What didn’t work in the Tour de France will be Movistar’s plan of attack at the Vuelta a España.
The Spanish team fell short of its Tour ambitions, but it will stick with the same game plan. Movistar will bring its unconventional three-pronged attack that fell short at the Tour and will hope it sticks at the Vuelta.
Team boss Eusebio Unzué confirmed to VeloNews at the finish line of Saturday’s stage 20 time trial he will take all three of his leaders — Nairo Quintana, Mikel Landa, and Alejandro Valverde — to the Spanish grand tour that starts August 25 in Malaga.
Movistar’s so-called “tricefalia” will ride again.
“If nothing happens between now and then,” Unzué said, “all three will race the Vuelta.”
Movistar fell well short of its ambitions for the Tour. The team won a stage in the Alps with Quintana and claimed its fourth team prize in five years, but it was never a serious threat for the yellow jersey in Paris.
“We came here looking for more than we have been able to achieve,” Unzué said. “It was a brilliant stage victory for the team with Nairo, but in the general classification, we had hoped to be able to be on the podium, but that was not to be.”
Some early crashes and losses proved costly to the team’s larger goals of trying to dethrone Team Sky.
Quintana recovered from a stage 1 setback when he broke two wheels to win his first Tour stage since 2018. The Colombian suffered from heat and a late-race crash to finish 10th overall, his second-worst Tour result since his dramatic runner-up debut in 2013.
Valverde fell short of his goal of winning a stage despite a daring long-range attack that put him momentarily into the “virtual” yellow jersey in the Alps. The veteran, who is targeting the worlds in Innsbruck, will use the Vuelta to hone his form.
Landa suffered from a heavy crash in stage 9 but fought back to a team-best seventh after finishing fourth last year with Team Sky. Both he and Quintana will target the overall at the Vuelta.
Two riders in the top 10, a stage win, and the team prize would be satisfying for most teams. Movistar left the Tour wanting more, however, and vowed to take on the Vuelta even more aggressively.
Here are excerpts from an interview with Movistar general manager Eusebio Unzué:
VN: How is the balance of the Tour for Movistar?
EU: We came here looking for more than we have been able to achieve. It was a brilliant stage victory for the team with Nairo, but in the general classification, we had hoped to be able to be on the podium, but that was not to be. And I don’t want to explain it all away or attribute all of that to bad luck — which we’ve definitely had with the crashes for Mikel and Nairo. But we’ll move forward thinking about the things we have managed to achieve.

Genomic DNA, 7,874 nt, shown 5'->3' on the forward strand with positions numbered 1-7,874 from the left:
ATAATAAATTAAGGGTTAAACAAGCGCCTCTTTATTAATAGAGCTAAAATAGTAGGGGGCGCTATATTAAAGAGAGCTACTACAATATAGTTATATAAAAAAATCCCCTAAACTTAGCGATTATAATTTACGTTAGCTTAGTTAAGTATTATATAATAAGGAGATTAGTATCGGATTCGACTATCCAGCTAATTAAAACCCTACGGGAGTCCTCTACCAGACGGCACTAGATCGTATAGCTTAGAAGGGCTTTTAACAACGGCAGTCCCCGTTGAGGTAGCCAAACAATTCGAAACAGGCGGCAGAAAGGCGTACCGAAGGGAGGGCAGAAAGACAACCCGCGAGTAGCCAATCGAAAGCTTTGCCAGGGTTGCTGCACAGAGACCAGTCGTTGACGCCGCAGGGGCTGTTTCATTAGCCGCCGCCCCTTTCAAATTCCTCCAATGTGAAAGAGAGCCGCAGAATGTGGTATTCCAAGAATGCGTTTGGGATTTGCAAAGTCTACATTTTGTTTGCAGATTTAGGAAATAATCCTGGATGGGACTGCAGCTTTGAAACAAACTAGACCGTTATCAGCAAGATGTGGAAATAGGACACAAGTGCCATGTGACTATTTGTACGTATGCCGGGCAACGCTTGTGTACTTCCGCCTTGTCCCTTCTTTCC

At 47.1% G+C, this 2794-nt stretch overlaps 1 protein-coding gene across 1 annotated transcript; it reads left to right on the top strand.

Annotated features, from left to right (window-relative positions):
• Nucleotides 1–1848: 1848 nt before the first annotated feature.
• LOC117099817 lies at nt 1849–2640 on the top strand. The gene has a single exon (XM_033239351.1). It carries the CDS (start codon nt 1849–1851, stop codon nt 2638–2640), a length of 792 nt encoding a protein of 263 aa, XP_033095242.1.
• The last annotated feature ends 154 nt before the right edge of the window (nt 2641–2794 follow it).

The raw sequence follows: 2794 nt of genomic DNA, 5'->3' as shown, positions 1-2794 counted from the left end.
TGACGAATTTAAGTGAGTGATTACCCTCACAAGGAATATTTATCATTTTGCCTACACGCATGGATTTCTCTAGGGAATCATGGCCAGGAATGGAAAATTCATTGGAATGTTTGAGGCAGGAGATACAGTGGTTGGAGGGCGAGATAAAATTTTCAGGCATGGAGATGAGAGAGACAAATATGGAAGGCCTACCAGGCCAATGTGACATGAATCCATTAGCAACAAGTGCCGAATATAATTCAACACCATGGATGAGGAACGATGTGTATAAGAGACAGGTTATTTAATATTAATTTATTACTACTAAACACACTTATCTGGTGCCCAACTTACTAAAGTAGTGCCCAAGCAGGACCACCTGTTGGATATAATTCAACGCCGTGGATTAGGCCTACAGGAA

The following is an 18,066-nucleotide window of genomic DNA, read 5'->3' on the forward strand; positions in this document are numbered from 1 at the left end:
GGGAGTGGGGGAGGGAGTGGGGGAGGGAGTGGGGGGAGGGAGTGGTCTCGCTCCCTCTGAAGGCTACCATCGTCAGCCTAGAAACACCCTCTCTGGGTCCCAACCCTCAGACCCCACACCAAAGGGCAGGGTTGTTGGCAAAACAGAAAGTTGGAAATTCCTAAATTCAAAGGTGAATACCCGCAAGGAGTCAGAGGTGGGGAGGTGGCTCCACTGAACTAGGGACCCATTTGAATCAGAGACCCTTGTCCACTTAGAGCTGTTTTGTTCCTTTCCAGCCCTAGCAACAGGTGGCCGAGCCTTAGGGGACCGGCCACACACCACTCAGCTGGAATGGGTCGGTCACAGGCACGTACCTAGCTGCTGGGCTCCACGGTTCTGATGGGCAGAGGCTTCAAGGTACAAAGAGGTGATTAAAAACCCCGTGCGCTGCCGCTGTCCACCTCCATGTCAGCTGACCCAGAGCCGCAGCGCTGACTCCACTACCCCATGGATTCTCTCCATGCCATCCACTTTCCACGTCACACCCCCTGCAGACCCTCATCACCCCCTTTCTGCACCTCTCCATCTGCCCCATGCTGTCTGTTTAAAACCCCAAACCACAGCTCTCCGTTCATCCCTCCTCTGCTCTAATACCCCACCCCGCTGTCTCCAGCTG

VN: How did the three-leader plan work out for the team?
EU: Starting with three leaders, they’re three guys who can contest the general classification; it’s not a problem of three leaders. If any of them had emerged at the top we would have supported him. It’s not a problem of three leaders. It’s just that our three guys, who were on a good level, were still far from the level of the best riders in the race.
VN: Sky came with two leaders, so sometimes it works …
EU: Sky could have had three leaders too, had it not been for Bernal’s crash. It’s not a problem of three leaders. They’re quality riders. They haven’t been able to achieve everything they’re capable of. Like I said, I’m not going to blame bad luck for not being where we should have been. Sometimes that’s just sport. Today we were a bit off in this time trial and maybe we’re paying for doing a lot of work in many key days, which is probably why Mikel and Nairo were both a bit far off from the times we think they could have had in normal times.
VN: How do you beat Sky?
EU: Sky’s a great team and this year, again, they have the strongest rider. [Geraint Thomas] is a guy and a rider that has never had much luck in the grand tours but nevertheless has been the most brilliant and most consistent rider. He’s taken two stage wins so you can’t take absolutely anything away from him. He’s been the dominant rider with a team to protect him.
VN: Movistar has a strong team, too, but couldn’t reach the podium, why?
EU: The squad doesn’t make a rider stronger. A rider has his level. Yes, the team is important, if you’re indeed the best. The team isn’t going to make you stronger — your level is what it is.
VN: Is Sky’s financial cloud a big advantage?
EU: To have the chance to spend what you want and then achieve your goals, you just have to congratulate them. It’s more than just great riders. It’s the science and their system and they way they prepare. Each year it’s easier for them to achieve something at the Tour and harder for the rest of us.